The problem is with all these kind of things they might not be designed to trip you up - but they do. The world of technology is a massive place and thus no such legislation can prescribed any direct helpful advice of how you would update your software to comply. It's all down to millions of developers to interpret and re-factor as appropriate. The enormity of the work this involves is huge - and this lack of reality check is what often grates with such legislation.

    There are problems with all regulation, and really with all rules. Or almost all. No rule or regulation can specify every case, situation, or technology.

    Your responses seem to indicate and and concern, but have you read the regulations? This isn't a wholesale "the customer decides everything". The right to be forgotten or ask for erasure has bounds, and may require legal decisions to implement. In those cases, yes, you need to find a way to delete things, and ensure they are still handled with regards to DR/restores. That's a pain, but it's better than the current situation where a company may remove you, but isn't necessarily bound to worry about a restore. Or won't be penalized heavily.

    The rules regarding transfers to third parties have some bounds and reasonable language that you disclose and protect this data. Once it's transferred, that's not your issue. The data then falls under the third party's control and they have responsibility/accountability.

    You ought to read the regulation. IMHO, way better than SOX/PCI.

  • Steve Jones - SSC Editor

    SSC Guru

    Points: 720887

    David.Poole - Friday, January 12, 2018 12:18 PM

    Complying with GDPR from a software point of view is making sure you have the mechanisms to ask for consent without preticked boxes to signal consent.  Your customer must make an affirmative choice.
    ...

    Good summary, David

  • Alex Friedman

    Right there with Babe

    Points: 755

    I'm even more perplexed

  • CC-597066

    SSCommitted

    Points: 1588

    Does anyone know how GDPR applies to EU citizens when they are overseas? 

    I work for a local government organisation and our country is popular with people from the EU and the UK in particular so we collect info on people who are temporary residents if, for example, they enroll for a service we provide or even just phone our call centre. Once they go back to the UK do they have the right to be forgotten because they are an EU citizen or do they have to consume the service whilst resident in the UK?

  • David.Poole

    SSC Guru

    Points: 75393

    CC-597066 - Sunday, January 14, 2018 3:20 PM

    Does anyone know how GDPR applies to EU citizens when they are overseas? 

    I work for a local government organisation and our country is popular with people from the EU and the UK in particular so we collect info on people who are temporary residents if, for example, they enroll for a service we provide or even just phone our call centre. Once they go back to the UK do they have the right to be forgotten because they are an EU citizen or do they have to consume the service whilst resident in the UK?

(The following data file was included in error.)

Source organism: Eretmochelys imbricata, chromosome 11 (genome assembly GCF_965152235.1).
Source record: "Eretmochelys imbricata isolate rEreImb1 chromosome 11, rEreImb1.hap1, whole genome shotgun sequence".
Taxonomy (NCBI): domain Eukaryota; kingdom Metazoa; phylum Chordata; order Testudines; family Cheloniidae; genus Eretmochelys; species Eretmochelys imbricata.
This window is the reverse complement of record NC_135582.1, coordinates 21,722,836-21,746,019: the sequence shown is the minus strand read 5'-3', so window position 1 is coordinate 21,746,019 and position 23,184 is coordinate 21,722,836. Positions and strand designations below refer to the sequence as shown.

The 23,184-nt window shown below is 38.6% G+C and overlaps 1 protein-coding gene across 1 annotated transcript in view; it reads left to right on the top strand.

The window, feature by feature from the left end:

I haven't seen anything that requires an online service if one is not already available.
    Reading through GDPR left me uncertain as to how the adopters of GDPR would enforce the regulation outside of the EU and UK.  Without mutual cooperation agreements I don't see how it could be enforced except for political arm twisting.
    How long do you retain people's data and for what purpose?  Do you ask for consent before doing so?  One option might be to destroy data that would allow you to identify a specific individual but allow you to derive value from aggregated information i.e. Brits under 30 tend to favour activity 'X' when visiting your country.

  • CC-597066

    SSCommitted

    Points: 1588

    David.Poole - Sunday, January 14, 2018 4:04 PM

    How long do you retain people's data and for what purpose?  Do you ask for consent before doing so?  One option might be to destroy data that would allow you to identify a specific individual but allow you to derive value from aggregated information i.e. Brits under 30 tend to favour activity 'X' when visiting your country.

    Thanks very much for your response. Examples would be dog registration, parking tickets, building consent, leisure classes e.g. swimming, reporting graffiti or noise complaints, applying for a building report or property search, hiring a facility.

    Some of this can be done online and other things have to be done via the call centre but we would collect names addresses, phone numbers, email addresses and probably date of birth as well so that we can uniquely identify someone for if they contact us again in future instead of creating a duplicate record for someone. The data is unlikely to be archived and we employ a number of Business Analysts to report on the accumulated data and although the are using the raw data they wouldn't create reports that could identify individuals.

  • Nick Ryan

    SSCrazy

    Points: 2237

    a.crossley - Friday, January 12, 2018 2:12 AM

    This is a great article - thanks.